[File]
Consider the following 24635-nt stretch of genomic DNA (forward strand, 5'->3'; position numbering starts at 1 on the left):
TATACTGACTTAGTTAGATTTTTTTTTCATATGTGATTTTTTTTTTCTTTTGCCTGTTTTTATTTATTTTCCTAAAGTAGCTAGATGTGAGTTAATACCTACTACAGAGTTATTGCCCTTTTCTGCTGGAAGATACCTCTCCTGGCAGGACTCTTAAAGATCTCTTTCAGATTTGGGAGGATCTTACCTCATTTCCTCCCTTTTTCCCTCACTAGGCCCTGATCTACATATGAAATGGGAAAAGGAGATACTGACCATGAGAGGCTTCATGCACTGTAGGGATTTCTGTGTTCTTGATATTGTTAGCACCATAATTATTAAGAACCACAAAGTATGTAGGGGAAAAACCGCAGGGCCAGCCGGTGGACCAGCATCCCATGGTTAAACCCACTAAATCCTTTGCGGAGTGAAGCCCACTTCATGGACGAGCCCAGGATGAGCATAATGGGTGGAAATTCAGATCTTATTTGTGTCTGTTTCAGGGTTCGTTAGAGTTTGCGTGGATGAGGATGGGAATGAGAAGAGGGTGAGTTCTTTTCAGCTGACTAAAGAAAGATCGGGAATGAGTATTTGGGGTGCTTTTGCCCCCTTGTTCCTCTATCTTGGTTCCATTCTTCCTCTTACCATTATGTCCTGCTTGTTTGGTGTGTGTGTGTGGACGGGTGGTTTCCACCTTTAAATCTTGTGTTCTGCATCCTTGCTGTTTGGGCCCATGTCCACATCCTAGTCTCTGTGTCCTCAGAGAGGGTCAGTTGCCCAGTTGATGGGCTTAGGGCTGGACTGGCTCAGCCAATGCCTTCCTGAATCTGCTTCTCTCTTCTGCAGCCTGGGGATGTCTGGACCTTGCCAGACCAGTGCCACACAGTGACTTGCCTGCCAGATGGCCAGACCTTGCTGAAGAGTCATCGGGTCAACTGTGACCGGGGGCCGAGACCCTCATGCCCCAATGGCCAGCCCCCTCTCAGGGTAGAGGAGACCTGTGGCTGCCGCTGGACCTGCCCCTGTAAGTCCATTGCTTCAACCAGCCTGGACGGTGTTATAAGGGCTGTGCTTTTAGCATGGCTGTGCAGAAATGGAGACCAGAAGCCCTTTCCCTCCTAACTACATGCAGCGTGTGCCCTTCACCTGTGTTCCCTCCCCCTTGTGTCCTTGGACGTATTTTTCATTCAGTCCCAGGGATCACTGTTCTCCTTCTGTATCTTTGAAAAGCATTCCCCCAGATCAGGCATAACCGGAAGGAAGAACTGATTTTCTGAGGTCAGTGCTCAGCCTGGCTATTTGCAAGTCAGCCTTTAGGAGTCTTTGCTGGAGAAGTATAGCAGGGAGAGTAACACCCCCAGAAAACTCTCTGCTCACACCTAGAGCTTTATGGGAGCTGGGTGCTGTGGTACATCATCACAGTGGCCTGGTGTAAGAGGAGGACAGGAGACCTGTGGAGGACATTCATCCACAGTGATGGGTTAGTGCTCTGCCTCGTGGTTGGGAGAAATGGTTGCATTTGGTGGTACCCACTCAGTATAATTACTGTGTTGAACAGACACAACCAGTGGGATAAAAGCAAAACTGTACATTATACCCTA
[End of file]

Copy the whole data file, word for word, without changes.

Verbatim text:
Consider the following 24635-nt stretch of genomic DNA (forward strand, 5'->3'; position numbering starts at 1 on the left):
TATACTGACTTAGTTAGATTTTTTTTTCATATGTGATTTTTTTTTTCTTTTGCCTGTTTTTATTTATTTTCCTAAAGTAGCTAGATGTGAGTTAATACCTACTACAGAGTTATTGCCCTTTTCTGCTGGAAGATACCTCTCCTGGCAGGACTCTTAAAGATCTCTTTCAGATTTGGGAGGATCTTACCTCATTTCCTCCCTTTTTCCCTCACTAGGCCCTGATCTACATATGAAATGGGAAAAGGAGATACTGACCATGAGAGGCTTCATGCACTGTAGGGATTTCTGTGTTCTTGATATTGTTAGCACCATAATTATTAAGAACCACAAAGTATGTAGGGGAAAAACCGCAGGGCCAGCCGGTGGACCAGCATCCCATGGTTAAACCCACTAAATCCTTTGCGGAGTGAAGCCCACTTCATGGACGAGCCCAGGATGAGCATAATGGGTGGAAATTCAGATCTTATTTGTGTCTGTTTCAGGGTTCGTTAGAGTTTGCGTGGATGAGGATGGGAATGAGAAGAGGGTGAGTTCTTTTCAGCTGACTAAAGAAAGATCGGGAATGAGTATTTGGGGTGCTTTTGCCCCCTTGTTCCTCTATCTTGGTTCCATTCTTCCTCTTACCATTATGTCCTGCTTGTTTGGTGTGTGTGTGTGGACGGGTGGTTTCCACCTTTAAATCTTGTGTTCTGCATCCTTGCTGTTTGGGCCCATGTCCACATCCTAGTCTCTGTGTCCTCAGAGAGGGTCAGTTGCCCAGTTGATGGGCTTAGGGCTGGACTGGCTCAGCCAATGCCTTCCTGAATCTGCTTCTCTCTTCTGCAGCCTGGGGATGTCTGGACCTTGCCAGACCAGTGCCACACAGTGACTTGCCTGCCAGATGGCCAGACCTTGCTGAAGAGTCATCGGGTCAACTGTGACCGGGGGCCGAGACCCTCATGCCCCAATGGCCAGCCCCCTCTCAGGGTAGAGGAGACCTGTGGCTGCCGCTGGACCTGCCCCTGTAAGTCCATTGCTTCAACCAGCCTGGACGGTGTTATAAGGGCTGTGCTTTTAGCATGGCTGTGCAGAAATGGAGACCAGAAGCCCTTTCCCTCCTAACTACATGCAGCGTGTGCCCTTCACCTGTGTTCCCTCCCCCTTGTGTCCTTGGACGTATTTTTCATTCAGTCCCAGGGATCACTGTTCTCCTTCTGTATCTTTGAAAAGCATTCCCCCAGATCAGGCATAACCGGAAGGAAGAACTGATTTTCTGAGGTCAGTGCTCAGCCTGGCTATTTGCAAGTCAGCCTTTAGGAGTCTTTGCTGGAGAAGTATAGCAGGGAGAGTAACACCCCCAGAAAACTCTCTGCTCACACCTAGAGCTTTATGGGAGCTGGGTGCTGTGGTACATCATCACAGTGGCCTGGTGTAAGAGGAGGACAGGAGACCTGTGGAGGACATTCATCCACAGTGATGGGTTAGTGCTCTGCCTCGTGGTTGGGAGAAATGGTTGCATTTGGTGGTACCCACTCAGTATAATTACTGTGTTGAACAGACACAACCAGTGGGATAAAAGCAAAACTGTACATTATACCCTA